It should be noted that when the packer is set, or prior to the packer being set, the packer mandrel recess 178 is below the setting load zone of the elements and slips 106, 104 so that the larger outer diameter of the mandrel 60 holds the ratchet mechanism engaged. Thus, the setting load is trapped by the ratchet mechanism as was previously described (see FIG. 3C). As shown in FIG. 3C, the step-up which occurs between the smaller and larger outer diameters of the mandrel 60 is approximately positioned opposite the ratchet ring 114 prior to and after setting of the packer 30b. This relative position of the mandrel 60 with respect to the ring 114 and setting members 106, 104 cannot change until the packer release screws 62 are sheared off. The packer mandrel 60 cannot accidentally slide up so as to have the recess 178 under the ratchet ring and sleeve during setting because the mandrel 60 is joined to the service tool 30b and workstring 32 via the disengageable coupling 100 during running in and setting.
Also note that the ratchet mechanism that traps the setting load on the elements and slips 106, 104 is located below the elements and slips, thereby isolating the packer releasing mechanism from debris. This helps minimize releasing problems.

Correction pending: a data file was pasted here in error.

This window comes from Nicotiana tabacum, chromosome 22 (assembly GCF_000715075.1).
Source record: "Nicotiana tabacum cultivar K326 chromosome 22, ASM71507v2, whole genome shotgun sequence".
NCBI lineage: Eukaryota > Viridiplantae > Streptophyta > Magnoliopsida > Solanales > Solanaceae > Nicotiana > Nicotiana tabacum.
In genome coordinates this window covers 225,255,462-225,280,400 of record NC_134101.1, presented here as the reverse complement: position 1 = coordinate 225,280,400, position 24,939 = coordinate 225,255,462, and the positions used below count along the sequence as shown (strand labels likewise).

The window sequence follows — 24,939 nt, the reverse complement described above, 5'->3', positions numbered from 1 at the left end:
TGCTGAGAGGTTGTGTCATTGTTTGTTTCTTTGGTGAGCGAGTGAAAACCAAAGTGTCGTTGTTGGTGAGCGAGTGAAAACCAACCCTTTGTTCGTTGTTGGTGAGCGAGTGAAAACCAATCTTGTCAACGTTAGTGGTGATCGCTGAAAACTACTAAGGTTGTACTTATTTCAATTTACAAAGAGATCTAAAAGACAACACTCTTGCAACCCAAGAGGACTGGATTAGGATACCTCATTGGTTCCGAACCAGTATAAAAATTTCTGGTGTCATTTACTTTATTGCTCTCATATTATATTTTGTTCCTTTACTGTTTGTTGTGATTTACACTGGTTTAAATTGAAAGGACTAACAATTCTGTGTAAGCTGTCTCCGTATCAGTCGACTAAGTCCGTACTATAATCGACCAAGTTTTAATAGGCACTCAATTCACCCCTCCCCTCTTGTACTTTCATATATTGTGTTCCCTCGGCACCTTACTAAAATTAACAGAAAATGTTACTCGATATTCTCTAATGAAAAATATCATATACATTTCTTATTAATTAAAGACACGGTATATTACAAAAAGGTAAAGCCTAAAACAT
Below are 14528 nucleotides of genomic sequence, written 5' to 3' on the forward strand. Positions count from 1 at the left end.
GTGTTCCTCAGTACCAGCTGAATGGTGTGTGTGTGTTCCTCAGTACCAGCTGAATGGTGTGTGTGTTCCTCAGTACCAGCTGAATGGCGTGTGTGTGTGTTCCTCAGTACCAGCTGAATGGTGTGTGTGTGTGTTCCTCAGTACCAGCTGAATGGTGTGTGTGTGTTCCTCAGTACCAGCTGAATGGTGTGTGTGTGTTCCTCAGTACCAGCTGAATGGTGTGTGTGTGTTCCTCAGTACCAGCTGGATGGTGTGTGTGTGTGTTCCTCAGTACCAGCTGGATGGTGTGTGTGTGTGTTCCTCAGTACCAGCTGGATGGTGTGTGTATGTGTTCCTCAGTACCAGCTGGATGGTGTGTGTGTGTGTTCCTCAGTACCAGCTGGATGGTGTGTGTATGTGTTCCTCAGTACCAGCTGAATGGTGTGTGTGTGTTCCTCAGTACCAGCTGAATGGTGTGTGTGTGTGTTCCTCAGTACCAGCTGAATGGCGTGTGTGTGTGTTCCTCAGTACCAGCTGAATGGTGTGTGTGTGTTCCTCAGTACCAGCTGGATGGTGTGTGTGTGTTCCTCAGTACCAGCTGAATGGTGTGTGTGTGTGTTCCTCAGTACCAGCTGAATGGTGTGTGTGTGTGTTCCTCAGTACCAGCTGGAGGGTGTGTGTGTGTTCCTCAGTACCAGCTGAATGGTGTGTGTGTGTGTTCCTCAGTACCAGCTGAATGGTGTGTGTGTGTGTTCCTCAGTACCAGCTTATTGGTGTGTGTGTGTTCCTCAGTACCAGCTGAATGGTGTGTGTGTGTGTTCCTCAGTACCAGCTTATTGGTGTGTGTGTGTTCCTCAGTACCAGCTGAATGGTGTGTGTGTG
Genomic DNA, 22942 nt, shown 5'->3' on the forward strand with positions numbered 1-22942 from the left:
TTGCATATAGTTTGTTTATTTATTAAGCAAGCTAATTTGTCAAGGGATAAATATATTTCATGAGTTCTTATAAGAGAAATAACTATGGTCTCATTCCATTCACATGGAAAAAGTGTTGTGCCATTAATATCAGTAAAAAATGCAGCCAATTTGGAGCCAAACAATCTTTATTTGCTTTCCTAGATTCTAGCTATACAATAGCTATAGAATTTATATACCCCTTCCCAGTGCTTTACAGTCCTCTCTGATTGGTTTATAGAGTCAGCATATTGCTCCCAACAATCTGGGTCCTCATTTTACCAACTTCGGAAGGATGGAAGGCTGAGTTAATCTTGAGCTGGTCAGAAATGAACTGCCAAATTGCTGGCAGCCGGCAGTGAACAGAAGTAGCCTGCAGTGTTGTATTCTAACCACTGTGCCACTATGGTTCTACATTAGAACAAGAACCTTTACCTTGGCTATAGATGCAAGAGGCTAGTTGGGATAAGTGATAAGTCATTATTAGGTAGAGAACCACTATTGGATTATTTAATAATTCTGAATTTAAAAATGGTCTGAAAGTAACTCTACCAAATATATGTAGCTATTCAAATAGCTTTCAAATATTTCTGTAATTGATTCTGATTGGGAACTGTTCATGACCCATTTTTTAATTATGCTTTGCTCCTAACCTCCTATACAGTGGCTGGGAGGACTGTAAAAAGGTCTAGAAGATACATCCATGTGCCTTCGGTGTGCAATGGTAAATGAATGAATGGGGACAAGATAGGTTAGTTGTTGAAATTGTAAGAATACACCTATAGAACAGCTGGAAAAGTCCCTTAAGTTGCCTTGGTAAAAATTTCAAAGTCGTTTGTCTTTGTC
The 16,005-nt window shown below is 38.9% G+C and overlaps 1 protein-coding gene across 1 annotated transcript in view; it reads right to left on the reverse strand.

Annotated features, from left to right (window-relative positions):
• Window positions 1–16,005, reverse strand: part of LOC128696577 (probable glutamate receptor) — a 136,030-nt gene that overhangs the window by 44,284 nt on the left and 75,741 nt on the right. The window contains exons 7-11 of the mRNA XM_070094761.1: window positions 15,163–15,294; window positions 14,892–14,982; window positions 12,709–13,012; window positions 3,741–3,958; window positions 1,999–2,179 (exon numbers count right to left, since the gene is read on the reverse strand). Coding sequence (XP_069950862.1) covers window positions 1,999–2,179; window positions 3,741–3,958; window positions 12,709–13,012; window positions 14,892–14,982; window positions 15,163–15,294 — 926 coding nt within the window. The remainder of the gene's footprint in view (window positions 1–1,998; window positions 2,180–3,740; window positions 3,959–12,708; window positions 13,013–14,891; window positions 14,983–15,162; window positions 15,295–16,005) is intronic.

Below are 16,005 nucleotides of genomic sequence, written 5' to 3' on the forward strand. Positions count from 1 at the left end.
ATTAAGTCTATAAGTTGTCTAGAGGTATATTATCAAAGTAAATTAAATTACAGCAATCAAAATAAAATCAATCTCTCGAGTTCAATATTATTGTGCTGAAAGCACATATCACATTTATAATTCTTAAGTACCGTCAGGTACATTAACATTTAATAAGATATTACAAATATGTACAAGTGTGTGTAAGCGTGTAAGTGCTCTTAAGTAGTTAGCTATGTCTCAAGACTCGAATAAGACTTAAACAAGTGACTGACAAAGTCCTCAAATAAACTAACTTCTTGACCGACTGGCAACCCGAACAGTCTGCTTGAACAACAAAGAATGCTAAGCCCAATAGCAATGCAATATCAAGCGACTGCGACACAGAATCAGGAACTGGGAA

While the invention has been shown and described with respect to a particular embodiment thereof, this is for the purpose of illustration rather than limitation, and other variations and modifications of the specific embodiment herein shown and described will be apparent to those skilled in the art all within the intended spirit and scope of the invention. Accordingly, the patent is not to be limited in scope and effect to the specific embodiment herein shown and described nor in any other way that is inconsistent with the extent to which the progress in the art has been advanced by the invention.
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|U.S. Classification||166/51, 166/125, 166/124, 166/134, 166/120, 166/237|
|International Classification||E21B23/06, E21B43/04, E21B33/1295|
|Cooperative Classification||E21B33/1295, E21B23/06, E21B43/04|
|European Classification||E21B33/1295, E21B43/04, E21B23/06|
|Sep 28, 1992||FPAY||Fee payment|
Year of fee payment: 4
|Apr 15, 1997||REMI||Maintenance fee reminder mailed|
|Sep 7, 1997||LAPS||Lapse for failure to pay maintenance fees|
|Nov 18, 1997||FP||Expired due to failure to pay maintenance fee|
Effective date: 19970910